In her 1964 essay, Notes on Camp, Susan Sontag wrote, “The essence of Camp is its love of the unnatural: of artifice and exaggeration.” There are few times this sentiment has ringed as true as in the films of Spanish Filmmaker Pedro Almodóvar. A master of the artifice, and influenced by filmmaking masters like Douglas Sirk, Joseph L. Mankiewicz, as well as cheap T.V. soap operas, the cinema of Almodóvar creates an environment of humor and high drama, making his work unique and attractive. Tragic women, drag queens, and delinquents in animal costumes populate the universe of his movies, which in part proves, without a doubt, that Almodóvar is a master of kitsch.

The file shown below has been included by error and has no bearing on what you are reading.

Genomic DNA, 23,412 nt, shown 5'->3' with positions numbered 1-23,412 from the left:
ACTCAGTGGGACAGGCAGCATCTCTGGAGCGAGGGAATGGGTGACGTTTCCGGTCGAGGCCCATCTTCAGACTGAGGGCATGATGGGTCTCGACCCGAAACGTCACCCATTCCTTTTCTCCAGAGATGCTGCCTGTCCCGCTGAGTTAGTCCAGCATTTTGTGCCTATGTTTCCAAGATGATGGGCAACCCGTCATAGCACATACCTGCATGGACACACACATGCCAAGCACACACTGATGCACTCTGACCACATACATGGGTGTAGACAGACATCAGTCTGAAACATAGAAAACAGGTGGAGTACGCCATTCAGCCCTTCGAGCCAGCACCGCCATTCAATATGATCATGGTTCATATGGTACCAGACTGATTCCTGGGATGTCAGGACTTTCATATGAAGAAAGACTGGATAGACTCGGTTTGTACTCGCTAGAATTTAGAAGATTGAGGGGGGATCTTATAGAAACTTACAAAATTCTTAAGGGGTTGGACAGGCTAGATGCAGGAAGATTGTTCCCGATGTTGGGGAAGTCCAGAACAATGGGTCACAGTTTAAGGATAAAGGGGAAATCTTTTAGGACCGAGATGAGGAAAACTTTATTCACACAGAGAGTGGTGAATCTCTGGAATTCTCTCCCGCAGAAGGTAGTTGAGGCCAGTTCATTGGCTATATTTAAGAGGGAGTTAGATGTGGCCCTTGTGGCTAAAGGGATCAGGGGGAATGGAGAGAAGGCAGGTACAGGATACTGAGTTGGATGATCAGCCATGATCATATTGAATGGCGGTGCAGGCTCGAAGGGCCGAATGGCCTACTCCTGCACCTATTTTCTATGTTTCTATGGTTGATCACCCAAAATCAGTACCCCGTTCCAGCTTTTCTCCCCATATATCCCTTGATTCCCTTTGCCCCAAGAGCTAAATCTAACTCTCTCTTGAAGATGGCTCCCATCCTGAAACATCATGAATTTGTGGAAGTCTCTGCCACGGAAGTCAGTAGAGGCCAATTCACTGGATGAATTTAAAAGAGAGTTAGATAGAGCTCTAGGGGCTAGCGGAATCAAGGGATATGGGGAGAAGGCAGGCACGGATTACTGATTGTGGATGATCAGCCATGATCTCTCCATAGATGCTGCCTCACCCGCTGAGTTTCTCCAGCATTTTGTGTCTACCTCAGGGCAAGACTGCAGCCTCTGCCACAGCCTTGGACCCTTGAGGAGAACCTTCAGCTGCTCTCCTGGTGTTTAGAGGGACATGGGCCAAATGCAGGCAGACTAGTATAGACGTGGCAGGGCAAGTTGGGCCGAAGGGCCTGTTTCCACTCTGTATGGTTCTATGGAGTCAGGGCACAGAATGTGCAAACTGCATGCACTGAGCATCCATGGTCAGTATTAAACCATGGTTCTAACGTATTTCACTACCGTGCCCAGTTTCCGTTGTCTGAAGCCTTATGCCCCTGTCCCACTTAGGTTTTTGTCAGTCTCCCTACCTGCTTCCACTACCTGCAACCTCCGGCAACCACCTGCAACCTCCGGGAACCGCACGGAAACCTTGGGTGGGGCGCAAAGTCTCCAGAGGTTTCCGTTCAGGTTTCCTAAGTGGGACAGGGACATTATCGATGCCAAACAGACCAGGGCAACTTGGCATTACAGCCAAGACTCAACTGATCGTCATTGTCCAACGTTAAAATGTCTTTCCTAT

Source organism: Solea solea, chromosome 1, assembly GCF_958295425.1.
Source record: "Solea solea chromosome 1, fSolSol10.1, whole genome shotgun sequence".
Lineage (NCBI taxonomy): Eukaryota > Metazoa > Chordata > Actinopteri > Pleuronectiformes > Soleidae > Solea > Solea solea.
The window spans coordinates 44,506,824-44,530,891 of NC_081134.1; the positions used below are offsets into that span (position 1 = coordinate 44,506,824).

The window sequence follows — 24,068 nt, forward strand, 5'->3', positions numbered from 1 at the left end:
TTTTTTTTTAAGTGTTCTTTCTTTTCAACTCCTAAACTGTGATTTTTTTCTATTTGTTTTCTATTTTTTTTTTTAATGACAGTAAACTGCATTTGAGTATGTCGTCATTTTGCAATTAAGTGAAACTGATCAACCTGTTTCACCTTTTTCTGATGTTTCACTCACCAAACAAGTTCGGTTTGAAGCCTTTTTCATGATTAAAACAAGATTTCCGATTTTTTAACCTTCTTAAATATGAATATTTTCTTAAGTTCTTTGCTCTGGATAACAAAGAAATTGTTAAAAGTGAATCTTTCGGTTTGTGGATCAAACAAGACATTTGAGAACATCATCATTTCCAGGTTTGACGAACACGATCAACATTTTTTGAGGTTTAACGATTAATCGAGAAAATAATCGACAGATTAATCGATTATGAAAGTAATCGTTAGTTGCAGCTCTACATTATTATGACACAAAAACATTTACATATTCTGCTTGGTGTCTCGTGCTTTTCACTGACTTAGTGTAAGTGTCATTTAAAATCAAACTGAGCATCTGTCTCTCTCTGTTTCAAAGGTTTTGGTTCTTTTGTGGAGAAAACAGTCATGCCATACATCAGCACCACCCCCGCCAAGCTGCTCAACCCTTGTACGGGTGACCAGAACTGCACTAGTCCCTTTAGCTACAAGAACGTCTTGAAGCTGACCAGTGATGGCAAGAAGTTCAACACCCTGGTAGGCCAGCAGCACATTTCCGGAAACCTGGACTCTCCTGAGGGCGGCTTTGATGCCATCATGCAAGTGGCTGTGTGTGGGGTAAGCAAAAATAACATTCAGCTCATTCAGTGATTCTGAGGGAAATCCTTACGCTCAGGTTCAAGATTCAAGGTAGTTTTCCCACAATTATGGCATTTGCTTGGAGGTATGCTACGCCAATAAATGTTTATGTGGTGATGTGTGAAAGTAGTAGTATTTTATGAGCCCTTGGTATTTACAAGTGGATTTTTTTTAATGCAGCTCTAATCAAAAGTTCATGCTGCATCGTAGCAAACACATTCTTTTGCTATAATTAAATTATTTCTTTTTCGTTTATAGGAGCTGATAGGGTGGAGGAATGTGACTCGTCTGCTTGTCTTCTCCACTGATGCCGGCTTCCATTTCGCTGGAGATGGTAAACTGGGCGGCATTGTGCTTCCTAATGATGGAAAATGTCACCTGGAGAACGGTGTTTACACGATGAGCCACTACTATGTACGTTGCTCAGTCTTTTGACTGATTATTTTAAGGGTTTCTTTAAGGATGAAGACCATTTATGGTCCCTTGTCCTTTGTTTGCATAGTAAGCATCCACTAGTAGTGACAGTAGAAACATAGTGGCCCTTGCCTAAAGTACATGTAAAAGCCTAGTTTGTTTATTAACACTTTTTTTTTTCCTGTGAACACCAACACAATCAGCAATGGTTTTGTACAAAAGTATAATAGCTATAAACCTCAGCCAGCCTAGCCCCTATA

Here at Fandor we love Pedro Almodóvar. If you do too, check out our articles on “How the Foreign Language Film Oscars Work, and Don’t.” And be sure to check out Fandor’s deep library of Spanish and camp films, some of which are highlighted in our Spotlight, “Space Camp,” all available to stream with a subscription.